he Ghana Statistical Service (GSS), led by the Chief Census Officer, Professor Samuel Kobina Annim, has begun a series of engagements with key stakeholders in the country as part of a major public education and advocacy programme to get the buy-in of all and sundry to ensure the success of the 2021 Population and Housing Census (PHC).
The engagements began with a full briefing of the President, Nana Addo Dankwa Akufo-Addo on the status of preparations so far and elicit his advice on the next steps.
The President has graciously affirmed his unflinching support for the decennial non-political partisan national programme and indicated his availability to launch the 30-day countdown to the Census Night on May 28, 2021.
The GSS delegation has also met with the two former Heads of State, Messrs John Agyekum Kufuor and John Dramani Mahama, in separate meetings.
The statesmen also pledged their unalloyed support for the exercise.
It is, indeed, pleasing that all these noble statesmen are all aligned and have thrown their weight behind this important national assignment, knowing the relevance of a population and housing census in the planning of the country’s development programmes.
We are aware that the census is a priority development non-partisan programme that requires the participation of all Ghanaians.
Without belabouring the point, a census provides comprehensive and detailed data on the whole population, in addition to demographic, social and economic characteristics by the lowest administrative or geographical level and related rates and indicators. It provides population growth rates, age and gender composition and educational features.
The paper equally finds the slogan for the 2021 PHC: “You count, get counted”, most apt. This is because the census aims at ensuring a comprehensive and complete coverage of all Ghanaians, so that no one is left behind.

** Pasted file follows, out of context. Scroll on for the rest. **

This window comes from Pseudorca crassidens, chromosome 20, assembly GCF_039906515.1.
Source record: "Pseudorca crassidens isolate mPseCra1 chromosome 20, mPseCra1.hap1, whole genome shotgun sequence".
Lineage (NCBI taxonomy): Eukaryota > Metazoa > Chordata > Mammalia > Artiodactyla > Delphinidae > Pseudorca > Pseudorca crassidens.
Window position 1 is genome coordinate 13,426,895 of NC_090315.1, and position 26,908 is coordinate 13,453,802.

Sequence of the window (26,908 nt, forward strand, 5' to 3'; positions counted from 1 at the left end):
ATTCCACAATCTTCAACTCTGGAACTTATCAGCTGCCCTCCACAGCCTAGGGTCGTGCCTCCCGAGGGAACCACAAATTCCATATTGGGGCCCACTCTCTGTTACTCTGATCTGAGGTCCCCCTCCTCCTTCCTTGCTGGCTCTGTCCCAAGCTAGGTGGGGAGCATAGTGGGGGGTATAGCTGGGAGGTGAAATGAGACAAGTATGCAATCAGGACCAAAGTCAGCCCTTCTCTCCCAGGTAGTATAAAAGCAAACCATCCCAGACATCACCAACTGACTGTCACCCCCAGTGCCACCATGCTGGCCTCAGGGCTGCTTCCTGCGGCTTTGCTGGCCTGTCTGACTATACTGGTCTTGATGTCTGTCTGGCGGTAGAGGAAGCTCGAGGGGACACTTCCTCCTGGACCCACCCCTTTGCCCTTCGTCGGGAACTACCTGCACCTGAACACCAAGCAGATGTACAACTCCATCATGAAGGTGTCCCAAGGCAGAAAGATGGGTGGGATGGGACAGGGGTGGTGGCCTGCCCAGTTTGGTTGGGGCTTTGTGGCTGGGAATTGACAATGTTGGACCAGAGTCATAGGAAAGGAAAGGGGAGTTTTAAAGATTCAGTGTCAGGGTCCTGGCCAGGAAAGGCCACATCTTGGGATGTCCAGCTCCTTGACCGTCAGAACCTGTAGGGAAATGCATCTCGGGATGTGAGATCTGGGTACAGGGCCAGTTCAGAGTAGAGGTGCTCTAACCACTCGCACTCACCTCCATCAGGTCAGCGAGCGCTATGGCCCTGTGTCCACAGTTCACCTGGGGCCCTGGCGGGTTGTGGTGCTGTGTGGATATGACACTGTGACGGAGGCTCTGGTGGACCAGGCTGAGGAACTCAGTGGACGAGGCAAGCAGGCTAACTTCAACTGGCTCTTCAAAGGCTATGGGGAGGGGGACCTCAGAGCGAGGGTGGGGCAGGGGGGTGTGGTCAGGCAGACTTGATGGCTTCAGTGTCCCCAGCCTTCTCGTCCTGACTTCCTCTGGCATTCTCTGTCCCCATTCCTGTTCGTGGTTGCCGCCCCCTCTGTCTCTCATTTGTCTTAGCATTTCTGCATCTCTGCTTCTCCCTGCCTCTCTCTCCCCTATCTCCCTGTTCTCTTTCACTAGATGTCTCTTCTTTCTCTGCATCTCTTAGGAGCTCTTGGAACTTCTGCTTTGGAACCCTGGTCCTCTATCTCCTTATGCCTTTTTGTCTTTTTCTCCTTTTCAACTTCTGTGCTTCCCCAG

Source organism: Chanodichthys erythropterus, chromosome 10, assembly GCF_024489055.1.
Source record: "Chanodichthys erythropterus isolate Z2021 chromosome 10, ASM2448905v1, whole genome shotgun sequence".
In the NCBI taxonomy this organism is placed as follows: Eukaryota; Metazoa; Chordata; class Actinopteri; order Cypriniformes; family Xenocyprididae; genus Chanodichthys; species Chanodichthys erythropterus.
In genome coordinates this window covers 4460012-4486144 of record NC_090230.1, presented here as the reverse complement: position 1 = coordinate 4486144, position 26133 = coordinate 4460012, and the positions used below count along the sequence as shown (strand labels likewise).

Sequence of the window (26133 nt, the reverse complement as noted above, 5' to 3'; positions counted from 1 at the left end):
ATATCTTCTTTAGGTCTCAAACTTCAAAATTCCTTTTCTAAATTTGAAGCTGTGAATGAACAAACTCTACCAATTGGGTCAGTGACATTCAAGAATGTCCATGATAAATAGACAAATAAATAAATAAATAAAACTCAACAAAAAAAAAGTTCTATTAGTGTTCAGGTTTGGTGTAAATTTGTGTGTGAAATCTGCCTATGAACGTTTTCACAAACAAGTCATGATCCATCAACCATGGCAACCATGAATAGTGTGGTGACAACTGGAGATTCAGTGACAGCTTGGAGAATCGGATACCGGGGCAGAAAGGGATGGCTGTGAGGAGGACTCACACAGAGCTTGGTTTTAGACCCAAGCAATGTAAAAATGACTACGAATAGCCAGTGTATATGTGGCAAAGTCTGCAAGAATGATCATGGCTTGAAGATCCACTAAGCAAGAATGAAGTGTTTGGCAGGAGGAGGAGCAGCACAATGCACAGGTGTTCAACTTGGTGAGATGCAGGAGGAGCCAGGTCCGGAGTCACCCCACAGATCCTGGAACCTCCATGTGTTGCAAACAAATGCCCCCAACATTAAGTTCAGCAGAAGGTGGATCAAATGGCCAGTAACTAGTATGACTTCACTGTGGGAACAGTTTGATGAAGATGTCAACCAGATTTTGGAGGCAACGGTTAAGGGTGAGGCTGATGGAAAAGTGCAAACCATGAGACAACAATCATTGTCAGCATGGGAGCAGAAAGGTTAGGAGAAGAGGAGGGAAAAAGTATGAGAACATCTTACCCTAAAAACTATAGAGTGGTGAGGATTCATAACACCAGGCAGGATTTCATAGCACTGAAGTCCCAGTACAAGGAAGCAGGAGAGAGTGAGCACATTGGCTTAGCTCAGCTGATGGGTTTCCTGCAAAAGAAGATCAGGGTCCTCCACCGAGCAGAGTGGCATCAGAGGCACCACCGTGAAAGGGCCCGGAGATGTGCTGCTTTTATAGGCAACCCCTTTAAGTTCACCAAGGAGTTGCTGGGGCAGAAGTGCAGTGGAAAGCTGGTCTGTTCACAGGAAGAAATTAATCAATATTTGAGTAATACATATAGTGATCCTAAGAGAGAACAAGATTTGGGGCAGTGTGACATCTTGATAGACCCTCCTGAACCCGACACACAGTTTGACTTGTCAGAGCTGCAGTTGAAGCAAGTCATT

What we must all bear in mind is the fact that data from the census will be used for decision-making and policy planning for the development of the nation.
Over the years, Ghana has been relying on projected figures to plan development projects and allocating the national cake, without verifiable data. And that is why we fully share former President Mahama’s description of the census as timely because, from that exercise, the nation will benefit from reliable data, instead of depending on projections.
For him, the use of data to inform public policy and targeted interventions on poverty reduction and decisions on where to site public infrastructure, such as hospitals and schools, is relevant, and we cannot agree the more.
Former President Kufuor, for his part, also agreed that a census was not a political activity because it helped the nation plan for all categories of persons.
His advice, to the effect that the engagement of the Chief Census Officer with statesmen and other leaders was a clear demonstration that the census was inclusive and non-partisan and all must endeavour to be counted, is one the Daily Graphic is equally pleased with.
For us, just as the former Presidents said, the tendency to politicise activities that need not have political undertones should cease forthwith because it remains a hindrance to the completion and success of development initiatives meant to benefit the nation.
We fully trust that as the Chief Census Officer continues with his engagements with key leaders and stakeholders, it will inure to the successful implementation of the census programme to enable the country to have proper and accurate data on its population and housing.
Subsequently, we urge all Ghanaians to ensure that we buy into the exercise and encourage one another to fully participate in it when their time is due.
We particularly find the religious bodies as key players in the educational and advocacy exercise and would want to urge the men of God to use their platforms to encourage their followers to support the exercise.
We are one Ghana, one people with a common destiny and that must reflect in our conduct when the exercise fully kicks in to fulfil our civic duty.
Source: The Editorial